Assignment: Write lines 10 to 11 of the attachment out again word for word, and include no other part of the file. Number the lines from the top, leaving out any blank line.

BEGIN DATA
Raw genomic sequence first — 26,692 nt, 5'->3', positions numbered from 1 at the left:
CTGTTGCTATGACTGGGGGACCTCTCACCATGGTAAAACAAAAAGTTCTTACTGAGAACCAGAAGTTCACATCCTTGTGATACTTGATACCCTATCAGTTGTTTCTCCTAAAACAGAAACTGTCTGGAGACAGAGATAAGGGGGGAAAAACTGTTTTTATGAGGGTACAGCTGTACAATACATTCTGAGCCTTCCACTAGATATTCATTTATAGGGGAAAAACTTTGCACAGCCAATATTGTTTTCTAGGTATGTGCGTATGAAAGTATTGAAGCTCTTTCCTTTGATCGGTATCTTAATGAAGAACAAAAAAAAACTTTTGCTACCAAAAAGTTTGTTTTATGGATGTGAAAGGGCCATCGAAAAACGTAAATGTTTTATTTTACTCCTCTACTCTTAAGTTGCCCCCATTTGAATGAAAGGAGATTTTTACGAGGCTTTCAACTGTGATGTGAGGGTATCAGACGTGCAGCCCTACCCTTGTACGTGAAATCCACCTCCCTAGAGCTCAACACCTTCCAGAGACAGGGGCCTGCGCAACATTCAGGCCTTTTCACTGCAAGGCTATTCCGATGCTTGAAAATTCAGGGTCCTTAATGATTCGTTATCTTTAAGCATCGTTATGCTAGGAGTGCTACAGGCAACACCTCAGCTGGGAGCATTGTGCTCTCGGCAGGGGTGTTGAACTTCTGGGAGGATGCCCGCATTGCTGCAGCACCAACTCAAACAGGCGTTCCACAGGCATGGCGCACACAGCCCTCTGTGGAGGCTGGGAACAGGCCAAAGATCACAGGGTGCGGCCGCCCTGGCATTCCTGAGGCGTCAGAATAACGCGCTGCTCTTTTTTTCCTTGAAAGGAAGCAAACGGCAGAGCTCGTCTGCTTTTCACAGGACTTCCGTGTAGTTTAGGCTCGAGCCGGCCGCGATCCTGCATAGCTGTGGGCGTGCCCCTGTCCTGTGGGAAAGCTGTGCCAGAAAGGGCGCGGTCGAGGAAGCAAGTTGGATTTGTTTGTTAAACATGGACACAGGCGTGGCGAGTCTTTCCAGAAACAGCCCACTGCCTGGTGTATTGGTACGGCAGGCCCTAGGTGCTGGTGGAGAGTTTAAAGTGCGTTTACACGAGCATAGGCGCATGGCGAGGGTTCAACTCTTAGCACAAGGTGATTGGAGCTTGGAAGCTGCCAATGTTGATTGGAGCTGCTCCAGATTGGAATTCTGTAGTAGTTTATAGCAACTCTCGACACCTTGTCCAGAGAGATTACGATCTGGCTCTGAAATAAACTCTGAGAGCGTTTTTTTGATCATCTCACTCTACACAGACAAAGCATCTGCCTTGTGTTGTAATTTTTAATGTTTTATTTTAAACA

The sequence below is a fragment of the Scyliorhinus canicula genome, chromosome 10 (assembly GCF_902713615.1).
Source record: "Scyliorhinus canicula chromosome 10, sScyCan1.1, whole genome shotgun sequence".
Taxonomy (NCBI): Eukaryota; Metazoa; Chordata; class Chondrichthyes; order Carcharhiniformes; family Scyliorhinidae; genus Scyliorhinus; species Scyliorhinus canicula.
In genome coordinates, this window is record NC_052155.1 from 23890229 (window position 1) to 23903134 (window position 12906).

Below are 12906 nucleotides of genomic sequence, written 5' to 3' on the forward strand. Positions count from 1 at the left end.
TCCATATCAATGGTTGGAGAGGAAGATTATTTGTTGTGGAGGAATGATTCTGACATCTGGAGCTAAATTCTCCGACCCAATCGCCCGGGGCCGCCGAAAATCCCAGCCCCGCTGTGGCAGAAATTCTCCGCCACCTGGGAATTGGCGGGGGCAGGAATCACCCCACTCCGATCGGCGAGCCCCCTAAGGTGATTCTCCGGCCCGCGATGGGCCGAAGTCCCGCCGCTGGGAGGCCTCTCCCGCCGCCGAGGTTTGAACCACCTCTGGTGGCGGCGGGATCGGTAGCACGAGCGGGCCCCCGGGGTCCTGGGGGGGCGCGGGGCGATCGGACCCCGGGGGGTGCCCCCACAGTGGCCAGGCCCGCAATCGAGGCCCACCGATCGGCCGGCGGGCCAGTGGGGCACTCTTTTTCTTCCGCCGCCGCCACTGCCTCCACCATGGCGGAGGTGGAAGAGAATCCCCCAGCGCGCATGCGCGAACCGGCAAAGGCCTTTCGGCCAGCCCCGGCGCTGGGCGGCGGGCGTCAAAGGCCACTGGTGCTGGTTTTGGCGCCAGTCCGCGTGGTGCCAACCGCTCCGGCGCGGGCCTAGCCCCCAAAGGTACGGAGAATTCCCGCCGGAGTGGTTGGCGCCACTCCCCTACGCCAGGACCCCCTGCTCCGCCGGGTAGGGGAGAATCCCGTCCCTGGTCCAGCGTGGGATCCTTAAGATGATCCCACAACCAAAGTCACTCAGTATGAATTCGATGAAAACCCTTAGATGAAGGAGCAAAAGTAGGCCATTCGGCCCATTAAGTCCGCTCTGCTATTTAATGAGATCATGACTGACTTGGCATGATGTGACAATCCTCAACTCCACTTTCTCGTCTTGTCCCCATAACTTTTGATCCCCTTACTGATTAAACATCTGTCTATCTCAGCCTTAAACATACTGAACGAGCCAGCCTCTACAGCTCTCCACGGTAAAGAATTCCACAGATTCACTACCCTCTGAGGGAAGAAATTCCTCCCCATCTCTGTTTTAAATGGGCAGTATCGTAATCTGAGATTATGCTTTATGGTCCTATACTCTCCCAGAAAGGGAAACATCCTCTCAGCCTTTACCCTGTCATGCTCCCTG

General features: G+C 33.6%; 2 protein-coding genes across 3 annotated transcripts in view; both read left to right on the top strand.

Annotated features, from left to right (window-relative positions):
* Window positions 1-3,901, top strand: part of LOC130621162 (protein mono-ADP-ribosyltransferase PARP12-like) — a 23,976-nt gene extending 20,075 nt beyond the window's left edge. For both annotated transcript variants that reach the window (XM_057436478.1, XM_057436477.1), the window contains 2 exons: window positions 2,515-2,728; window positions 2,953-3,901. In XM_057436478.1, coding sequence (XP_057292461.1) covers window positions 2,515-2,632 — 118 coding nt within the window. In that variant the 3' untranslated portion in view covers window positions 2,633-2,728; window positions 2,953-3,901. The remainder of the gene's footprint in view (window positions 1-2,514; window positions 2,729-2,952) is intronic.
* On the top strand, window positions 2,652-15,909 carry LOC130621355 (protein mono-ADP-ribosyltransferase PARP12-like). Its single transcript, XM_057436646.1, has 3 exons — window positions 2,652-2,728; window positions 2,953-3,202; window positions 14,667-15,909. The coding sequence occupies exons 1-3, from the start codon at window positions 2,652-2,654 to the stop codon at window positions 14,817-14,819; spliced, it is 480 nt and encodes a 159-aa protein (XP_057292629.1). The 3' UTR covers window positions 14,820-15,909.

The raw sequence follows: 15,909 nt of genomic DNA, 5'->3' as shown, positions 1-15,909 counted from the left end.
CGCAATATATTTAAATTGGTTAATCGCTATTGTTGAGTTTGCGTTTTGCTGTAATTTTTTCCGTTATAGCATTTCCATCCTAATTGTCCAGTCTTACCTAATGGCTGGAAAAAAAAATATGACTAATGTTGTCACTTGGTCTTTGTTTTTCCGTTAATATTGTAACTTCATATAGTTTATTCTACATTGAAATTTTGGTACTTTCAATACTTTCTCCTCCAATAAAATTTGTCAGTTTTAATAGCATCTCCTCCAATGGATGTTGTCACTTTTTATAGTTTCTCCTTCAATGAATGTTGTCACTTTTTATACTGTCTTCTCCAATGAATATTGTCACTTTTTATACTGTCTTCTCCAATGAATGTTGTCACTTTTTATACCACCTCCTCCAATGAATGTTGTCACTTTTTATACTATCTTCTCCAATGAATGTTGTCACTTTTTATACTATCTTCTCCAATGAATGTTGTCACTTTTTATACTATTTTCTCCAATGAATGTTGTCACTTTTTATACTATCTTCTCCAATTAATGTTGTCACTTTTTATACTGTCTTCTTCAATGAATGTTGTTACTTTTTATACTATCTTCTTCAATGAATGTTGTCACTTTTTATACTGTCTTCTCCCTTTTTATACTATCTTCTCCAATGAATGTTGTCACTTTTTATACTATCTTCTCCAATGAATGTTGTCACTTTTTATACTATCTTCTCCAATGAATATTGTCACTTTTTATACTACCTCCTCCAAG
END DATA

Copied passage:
Annotated features, from left to right (window-relative positions):
* Window positions 1-3,901, top strand: part of LOC130621162 (protein mono-ADP-ribosyltransferase PARP12-like) — a 23,976-nt gene extending 20,075 nt beyond the window's left edge. For both annotated transcript variants that reach the window (XM_057436478.1, XM_057436477.1), the window contains 2 exons: window positions 2,515-2,728; window positions 2,953-3,901. In XM_057436478.1, coding sequence (XP_057292461.1) covers window positions 2,515-2,632 — 118 coding nt within the window. In that variant the 3' untranslated portion in view covers window positions 2,633-2,728; window positions 2,953-3,901. The remainder of the gene's footprint in view (window positions 1-2,514; window positions 2,729-2,952) is intronic.